A choice is made. A terrible thing rises. And people start to die.
It becomes clear that Downstairs aren’t doing this just for fun. There’s a purpose, a ritual is being followed – and not only here: the Downstairs monitors show similar scenarios across the world (including a classic Japanese longhair ghost in a Tokyo school). The Downstairs workaday humour covers a darker aspect. And as the body count rises, it’s clear something (possibly whatever is served by that ritual) is causing the ritual to go very wrong.
The crescendo of the third act builds wonderfully, with a bewildering and occasionally hilarious array of classic horror motifs, to an ending that is both subversive and satisfying.
BIG Spoilers: (Talks about Act Three, but doesn’t completely ruin the ending)
By the time the remaining members of the Five actually make it Downstairs and confront/release the full range of horrors contained therein, it’s pretty clear that the film isn’t just setting out to entertain (which it does admirably) – it’s a deconstruction of the horror genre, the act of writing and film-making, and the audience itself.
We are as complicit as whatever Nameless Gods demanded the ritual, requiring (even relishing) the cheap thrills evoked, regardless of the cost to the terrified and dying. (A key scene in this regard is Curt and Jules making out in the woods – the Downstairs control room fills with onlookers, waiting to see Jules bare her breasts, randy and hungry as any slasher flick audience.)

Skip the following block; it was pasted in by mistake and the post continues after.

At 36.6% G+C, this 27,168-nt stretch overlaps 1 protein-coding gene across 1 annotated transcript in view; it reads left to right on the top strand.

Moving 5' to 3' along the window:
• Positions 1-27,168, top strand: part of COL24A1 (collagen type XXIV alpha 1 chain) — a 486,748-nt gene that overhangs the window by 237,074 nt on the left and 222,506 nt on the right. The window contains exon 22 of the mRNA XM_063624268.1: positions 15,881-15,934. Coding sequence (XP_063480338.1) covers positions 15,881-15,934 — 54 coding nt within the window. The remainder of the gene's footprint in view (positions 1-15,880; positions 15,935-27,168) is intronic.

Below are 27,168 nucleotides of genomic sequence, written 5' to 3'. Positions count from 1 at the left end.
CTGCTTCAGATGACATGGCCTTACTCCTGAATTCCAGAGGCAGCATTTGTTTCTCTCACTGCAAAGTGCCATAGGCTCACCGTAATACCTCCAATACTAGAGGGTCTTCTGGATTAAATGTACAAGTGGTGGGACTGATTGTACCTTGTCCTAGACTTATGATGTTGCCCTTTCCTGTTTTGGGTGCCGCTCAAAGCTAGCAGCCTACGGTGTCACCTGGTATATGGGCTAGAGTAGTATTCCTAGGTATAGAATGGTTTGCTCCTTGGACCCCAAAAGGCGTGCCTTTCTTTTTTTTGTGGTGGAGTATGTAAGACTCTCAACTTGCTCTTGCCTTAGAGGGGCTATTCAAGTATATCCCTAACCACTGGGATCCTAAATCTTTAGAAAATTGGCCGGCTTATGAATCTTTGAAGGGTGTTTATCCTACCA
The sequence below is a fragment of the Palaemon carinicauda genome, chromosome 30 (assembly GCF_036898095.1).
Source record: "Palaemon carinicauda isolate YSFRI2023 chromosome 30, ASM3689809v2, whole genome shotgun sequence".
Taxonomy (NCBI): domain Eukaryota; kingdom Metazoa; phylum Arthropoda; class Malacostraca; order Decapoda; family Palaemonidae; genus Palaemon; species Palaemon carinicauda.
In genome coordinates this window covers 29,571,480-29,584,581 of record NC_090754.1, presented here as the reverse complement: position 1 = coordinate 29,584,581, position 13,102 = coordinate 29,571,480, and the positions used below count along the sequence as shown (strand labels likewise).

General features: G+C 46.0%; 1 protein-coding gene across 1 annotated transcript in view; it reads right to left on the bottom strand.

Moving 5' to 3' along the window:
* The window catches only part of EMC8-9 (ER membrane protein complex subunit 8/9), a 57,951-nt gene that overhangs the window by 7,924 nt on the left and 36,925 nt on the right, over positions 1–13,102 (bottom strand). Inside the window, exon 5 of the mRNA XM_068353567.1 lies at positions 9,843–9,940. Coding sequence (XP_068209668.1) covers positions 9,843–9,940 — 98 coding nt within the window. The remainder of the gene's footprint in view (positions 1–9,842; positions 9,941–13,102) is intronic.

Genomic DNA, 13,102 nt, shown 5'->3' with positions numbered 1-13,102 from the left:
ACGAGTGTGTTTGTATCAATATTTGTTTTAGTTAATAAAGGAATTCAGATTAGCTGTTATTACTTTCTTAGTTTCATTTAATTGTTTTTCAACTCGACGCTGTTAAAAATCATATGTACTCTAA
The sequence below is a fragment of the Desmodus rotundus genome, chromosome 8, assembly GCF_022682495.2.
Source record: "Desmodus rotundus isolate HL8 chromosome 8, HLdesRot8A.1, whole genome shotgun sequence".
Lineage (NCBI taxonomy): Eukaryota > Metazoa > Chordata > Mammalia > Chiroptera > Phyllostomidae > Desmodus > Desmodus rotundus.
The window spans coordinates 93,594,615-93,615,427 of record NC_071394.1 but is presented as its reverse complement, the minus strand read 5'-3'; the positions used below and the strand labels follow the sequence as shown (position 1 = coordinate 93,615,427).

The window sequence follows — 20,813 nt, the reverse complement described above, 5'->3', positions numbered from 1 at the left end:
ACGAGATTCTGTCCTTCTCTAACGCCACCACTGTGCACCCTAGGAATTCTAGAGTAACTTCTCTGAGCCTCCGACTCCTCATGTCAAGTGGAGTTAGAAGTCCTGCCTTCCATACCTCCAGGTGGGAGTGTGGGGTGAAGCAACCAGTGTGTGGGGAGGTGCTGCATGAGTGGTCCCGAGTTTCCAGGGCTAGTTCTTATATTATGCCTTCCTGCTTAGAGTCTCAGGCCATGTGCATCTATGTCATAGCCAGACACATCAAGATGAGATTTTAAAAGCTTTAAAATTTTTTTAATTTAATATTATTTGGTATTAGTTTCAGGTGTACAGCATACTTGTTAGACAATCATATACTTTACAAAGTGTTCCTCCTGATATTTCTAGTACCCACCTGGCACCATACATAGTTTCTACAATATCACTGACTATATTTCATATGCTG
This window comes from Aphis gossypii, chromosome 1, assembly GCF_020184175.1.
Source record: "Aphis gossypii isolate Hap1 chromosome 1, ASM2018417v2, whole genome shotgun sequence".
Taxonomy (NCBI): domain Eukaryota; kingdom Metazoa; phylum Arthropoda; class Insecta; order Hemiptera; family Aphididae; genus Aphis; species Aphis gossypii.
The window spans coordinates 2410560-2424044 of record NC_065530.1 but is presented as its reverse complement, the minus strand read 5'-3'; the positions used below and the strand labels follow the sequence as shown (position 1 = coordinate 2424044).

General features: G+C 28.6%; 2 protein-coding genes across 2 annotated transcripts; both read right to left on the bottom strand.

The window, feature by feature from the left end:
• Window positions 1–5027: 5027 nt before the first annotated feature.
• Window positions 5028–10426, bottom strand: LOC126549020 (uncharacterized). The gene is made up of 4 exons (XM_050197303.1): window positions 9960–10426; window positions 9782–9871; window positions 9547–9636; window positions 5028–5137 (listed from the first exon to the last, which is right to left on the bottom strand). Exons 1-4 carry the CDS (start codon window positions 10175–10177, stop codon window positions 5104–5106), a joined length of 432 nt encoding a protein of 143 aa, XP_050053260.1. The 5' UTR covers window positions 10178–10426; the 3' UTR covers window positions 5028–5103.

This is not to say that the film is dry and scholarly at any point. The deeper levels flow naturally from the tale, and that third act is just splendid – pretty much every monster you an think of is there, from a variety of Zombies to giant snakes to (my personal favourite) the Hellraiser pastiche credited as ‘Fornicus, Lord of Bondage and Pain’.
By the time The Director of Downstairs (a perfectly cast Sigourney Weaver) appears to tell the survivors one of them has to kill the other or the world will end, we’ve witnessed destruction on a vicious (and gleefully entertaining) scale. The ending caps this rather aptly.
The one main criticism I’ve seen of the film – that it values the cleverness of its homage and deconstruction just a little more than the horror – is a valid one, I think. There’s a slight distancing from it all which doesn’t quite allow for the audience to be fully engaged to the point of actual horror. But frankly, I was so entertained by it all I really didn’t mind.
The performances are uniformly good (especial praise for the aforementioned Kranz, and Richard Jenkins & Bradley Whitford as the main Downstairs techs). Goddard does a hell of a job in his directing debut, both with the cast and the complex SFX set-ups. The sheer love for the genre bursts out of every scene. There are dozens of quotable lines for the high-end fan. And the massive array of in-jokes, Easter Eggs and hat-tips for the horror fan positively demand a re-watch, using the pause button a lot.
Whedon fans will be in clover – between the Amy Acker & Tom Lenk appearances and what looks an awful lot like a quick rerun of the Reavers’ first attack on Miranda from Serenity, the film more than earns its place in the Mutant Enemy pantheon. And frankly, any film which introduces the idea of Chekov’s Telescoping Bong gets points for that alone.
Short form – I love this film and can’t wait to see it again. Hope you enjoy it too.